Cameron in trade offensive amid India graft scandal



Reuters

Published — Tuesday 19 February 2013

Last update 18 February 2013 10:52 pm

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MUMBAI: British Prime Minister David Cameron flew into India yesterday promising to try to revive Indian interest in the Eurofighter even though New Delhi has chosen a French-made rival and as a graft scandal is engulfing an Anglo-Italian helicopter deal.
Cameron said the two countries enjoy a “special relationship,” a term usually reserved for Britain’s ties with the United States, but it is a relationship undergoing profound change. For now, Britain’s economy is the sixth largest in the world and India’s the 10th. But India is forecast to overtake its old colonial master in the decades ahead. In a nod to how the relationship is evolving, Britain will stop giving India aid after 2015.
Making his second visit to India as prime minister, Cameron’s trip comes days after a similar trade mission by French President Francois Hollande, underlining how Europe’s debt-stricken states are competing to tap into one of the world’s fastest-growing economies.
Cameron’s delegation, which includes representatives of more than 100 companies, is the biggest taken abroad by a British premier and includes four ministers and nine MPs.
But the timing of the trip is not ideal. India said on Friday it wanted to cancel a $ 750 million deal for a dozen helicopters made by AgustaWestland, the Anglo-Italian subsidiary of Italy’s Finmeccanica, over bribery claims.
That will not make Cameron’s job of persuading India to buy more civil and military hardware easier, and Indian officials have told the local press they intend to press Cameron for “a fully-fledged report” on what Britain knows about the scandal.
Britain has said it wants to wait until the end of the Italian investigation before commenting in full, but has given India an interim report on the subject. “This is something for the Italian and Indian authorities to deal with and I’m sure they will,” Cameron told reporters yesterday, saying issues had been raised that needed to be settled.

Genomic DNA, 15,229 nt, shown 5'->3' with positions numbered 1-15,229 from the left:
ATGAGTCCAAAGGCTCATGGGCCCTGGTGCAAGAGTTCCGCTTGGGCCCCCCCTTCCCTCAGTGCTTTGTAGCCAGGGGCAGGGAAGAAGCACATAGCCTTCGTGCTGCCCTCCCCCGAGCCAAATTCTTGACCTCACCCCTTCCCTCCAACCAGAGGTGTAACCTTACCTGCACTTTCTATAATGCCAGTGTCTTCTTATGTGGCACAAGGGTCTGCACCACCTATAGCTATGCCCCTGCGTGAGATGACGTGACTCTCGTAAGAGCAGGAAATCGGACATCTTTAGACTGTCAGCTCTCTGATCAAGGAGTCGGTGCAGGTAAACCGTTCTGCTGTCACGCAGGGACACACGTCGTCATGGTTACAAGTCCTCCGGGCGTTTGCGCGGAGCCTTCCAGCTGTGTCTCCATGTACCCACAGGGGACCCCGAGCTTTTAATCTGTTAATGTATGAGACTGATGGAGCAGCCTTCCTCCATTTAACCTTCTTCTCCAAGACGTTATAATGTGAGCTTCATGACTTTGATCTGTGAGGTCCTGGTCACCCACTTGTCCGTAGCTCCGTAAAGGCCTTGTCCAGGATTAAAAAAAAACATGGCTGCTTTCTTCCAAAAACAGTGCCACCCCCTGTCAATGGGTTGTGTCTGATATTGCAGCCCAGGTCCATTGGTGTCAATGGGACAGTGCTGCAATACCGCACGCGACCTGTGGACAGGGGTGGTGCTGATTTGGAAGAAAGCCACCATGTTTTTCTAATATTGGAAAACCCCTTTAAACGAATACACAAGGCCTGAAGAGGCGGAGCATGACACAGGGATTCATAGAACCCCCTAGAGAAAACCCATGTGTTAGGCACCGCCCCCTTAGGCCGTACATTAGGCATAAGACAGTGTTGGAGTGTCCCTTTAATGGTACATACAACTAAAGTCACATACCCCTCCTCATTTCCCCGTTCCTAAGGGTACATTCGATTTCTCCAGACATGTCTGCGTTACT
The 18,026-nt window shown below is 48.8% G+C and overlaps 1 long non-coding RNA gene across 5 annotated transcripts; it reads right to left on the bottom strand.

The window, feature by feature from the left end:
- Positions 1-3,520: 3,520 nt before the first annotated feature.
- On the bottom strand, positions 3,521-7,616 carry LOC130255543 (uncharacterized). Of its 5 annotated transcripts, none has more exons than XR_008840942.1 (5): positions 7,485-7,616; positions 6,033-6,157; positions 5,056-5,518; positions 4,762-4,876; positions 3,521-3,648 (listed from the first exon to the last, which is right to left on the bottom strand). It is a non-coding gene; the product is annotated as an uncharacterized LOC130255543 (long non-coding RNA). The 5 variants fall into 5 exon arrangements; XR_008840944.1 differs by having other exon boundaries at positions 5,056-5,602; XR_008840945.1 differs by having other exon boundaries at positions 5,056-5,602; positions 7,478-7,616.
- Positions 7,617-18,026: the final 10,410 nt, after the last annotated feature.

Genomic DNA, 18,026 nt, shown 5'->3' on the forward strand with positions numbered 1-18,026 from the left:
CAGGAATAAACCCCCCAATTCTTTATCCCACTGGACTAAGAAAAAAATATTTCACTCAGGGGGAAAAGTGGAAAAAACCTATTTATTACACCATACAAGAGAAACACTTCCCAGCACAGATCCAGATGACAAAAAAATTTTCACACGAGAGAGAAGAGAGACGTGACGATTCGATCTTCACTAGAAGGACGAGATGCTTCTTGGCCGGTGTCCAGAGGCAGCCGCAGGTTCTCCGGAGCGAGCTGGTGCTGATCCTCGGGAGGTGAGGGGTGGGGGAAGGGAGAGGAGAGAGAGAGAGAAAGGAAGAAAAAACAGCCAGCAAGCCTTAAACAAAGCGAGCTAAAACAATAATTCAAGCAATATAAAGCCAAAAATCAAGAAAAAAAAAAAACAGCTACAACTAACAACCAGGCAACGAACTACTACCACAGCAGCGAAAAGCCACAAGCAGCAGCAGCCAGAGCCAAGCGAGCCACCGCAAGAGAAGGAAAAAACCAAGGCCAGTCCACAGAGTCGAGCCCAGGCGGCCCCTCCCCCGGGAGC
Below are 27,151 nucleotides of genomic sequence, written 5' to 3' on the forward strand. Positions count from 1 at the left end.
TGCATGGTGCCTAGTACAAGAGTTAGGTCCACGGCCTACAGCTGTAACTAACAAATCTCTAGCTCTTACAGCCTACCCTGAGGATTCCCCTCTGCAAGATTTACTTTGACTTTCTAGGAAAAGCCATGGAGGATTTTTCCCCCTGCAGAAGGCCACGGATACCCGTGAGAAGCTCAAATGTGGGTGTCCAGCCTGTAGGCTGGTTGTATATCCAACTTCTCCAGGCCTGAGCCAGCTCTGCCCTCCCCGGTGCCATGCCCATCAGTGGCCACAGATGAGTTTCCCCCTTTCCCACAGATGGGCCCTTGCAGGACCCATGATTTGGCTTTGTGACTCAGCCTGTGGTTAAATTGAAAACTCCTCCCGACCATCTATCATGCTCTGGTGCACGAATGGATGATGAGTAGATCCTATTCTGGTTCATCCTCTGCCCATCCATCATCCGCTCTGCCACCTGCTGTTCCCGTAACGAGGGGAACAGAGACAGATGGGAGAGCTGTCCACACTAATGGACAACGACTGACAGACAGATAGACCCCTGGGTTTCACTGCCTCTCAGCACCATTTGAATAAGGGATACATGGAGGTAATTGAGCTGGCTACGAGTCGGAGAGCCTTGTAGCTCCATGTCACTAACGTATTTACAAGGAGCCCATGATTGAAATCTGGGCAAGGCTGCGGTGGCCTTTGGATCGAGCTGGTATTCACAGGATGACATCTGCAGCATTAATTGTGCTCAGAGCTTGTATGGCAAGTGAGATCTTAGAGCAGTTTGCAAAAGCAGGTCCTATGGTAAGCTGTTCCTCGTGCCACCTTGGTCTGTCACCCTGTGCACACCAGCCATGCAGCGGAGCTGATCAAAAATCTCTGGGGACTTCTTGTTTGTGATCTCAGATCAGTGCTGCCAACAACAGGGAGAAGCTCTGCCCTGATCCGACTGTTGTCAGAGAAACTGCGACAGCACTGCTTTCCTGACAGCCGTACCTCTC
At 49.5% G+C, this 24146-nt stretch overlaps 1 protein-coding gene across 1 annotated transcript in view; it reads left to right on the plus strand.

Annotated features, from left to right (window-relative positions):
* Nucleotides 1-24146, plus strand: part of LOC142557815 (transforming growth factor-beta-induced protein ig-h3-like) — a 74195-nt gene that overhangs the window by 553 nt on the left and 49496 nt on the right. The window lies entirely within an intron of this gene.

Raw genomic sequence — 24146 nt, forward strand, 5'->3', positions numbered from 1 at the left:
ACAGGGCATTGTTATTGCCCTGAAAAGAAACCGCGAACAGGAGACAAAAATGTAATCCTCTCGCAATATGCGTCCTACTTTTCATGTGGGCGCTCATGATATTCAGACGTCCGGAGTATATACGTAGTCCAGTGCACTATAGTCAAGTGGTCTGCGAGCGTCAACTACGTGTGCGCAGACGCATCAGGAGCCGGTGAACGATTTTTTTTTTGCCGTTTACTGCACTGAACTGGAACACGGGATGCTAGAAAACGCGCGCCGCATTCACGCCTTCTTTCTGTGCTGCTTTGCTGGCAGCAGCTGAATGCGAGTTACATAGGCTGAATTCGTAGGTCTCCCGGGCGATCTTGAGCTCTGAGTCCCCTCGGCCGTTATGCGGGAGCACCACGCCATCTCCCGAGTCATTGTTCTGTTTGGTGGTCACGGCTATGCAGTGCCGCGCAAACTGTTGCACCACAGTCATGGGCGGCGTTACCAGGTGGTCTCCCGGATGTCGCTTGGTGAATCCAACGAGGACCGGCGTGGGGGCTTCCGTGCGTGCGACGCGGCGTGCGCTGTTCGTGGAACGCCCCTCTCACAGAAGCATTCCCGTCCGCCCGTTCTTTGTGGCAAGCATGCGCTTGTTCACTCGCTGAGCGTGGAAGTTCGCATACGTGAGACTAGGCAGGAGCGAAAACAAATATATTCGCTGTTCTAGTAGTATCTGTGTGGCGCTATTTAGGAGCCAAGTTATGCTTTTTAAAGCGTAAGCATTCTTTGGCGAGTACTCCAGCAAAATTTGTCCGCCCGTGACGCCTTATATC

Meanwhile, India's Prime Minister Manmohan Singh said yesterday the government had nothing to hide in the $ 750 million deal for AgustaWestland helicopters. The ministry has asked AgustaWestland to show by Friday that no bribes were paid in the deal and says it is ready to cancel the purchase outright. The helicopter company says it will comply with the request. In his first comments on the affair since Italian police arrested Finmeccanica head Giuseppe Orsi last week, Singh said the government wanted to debate the issue in parliament, which begins a new session tomorrow.

"Parliament is the appropriate forum to discuss all issues raised by the opposition. We are ready for any discussion," Singh told reporters. "We have nothing to hide."
The furore over the helicopter deal follows a string of graft cases that have buffeted Singh's government, which is nearing the end of a second five-year term and faces elections due in early 2014. The opposition is expected to raise the issue once parliament opens.
Cameron said he would tell the Indian government that the Eurofighter jet, which is partly built in Britain, remains an attractive option if India decides to review a multi-billion dollar deal to buy 126 French-made Rafale fighters. New Delhi rejected the Eurofighter last year.
Cameron told his hosts they should open up their economy because Britain had done the same for Indian firms. He said he was proud of the fact that Indian companies like Tata group, the owner Jaguar Land Rover, had such a strong foothold in the British economy, but said he expected a reciprocal arrangement.
“Britain is an open economy and we encourage that investment,” he said. “I think, in return, we should be having a conversation about opening up the Indian economy, making it easier to do business here, allowing insurance and banking companies to do more foreign direct investment.”
India still had outdated rules and regulations, Cameron complained.
Cameron’s visit to India, which won independence from Britain in 1947 and whose colonial history remains a sensitive subject for many Indians, will take in Mumbai and New Delhi.
His office said business deals that will be announced during the trip would create 500 British jobs and safeguard a further 2,000.

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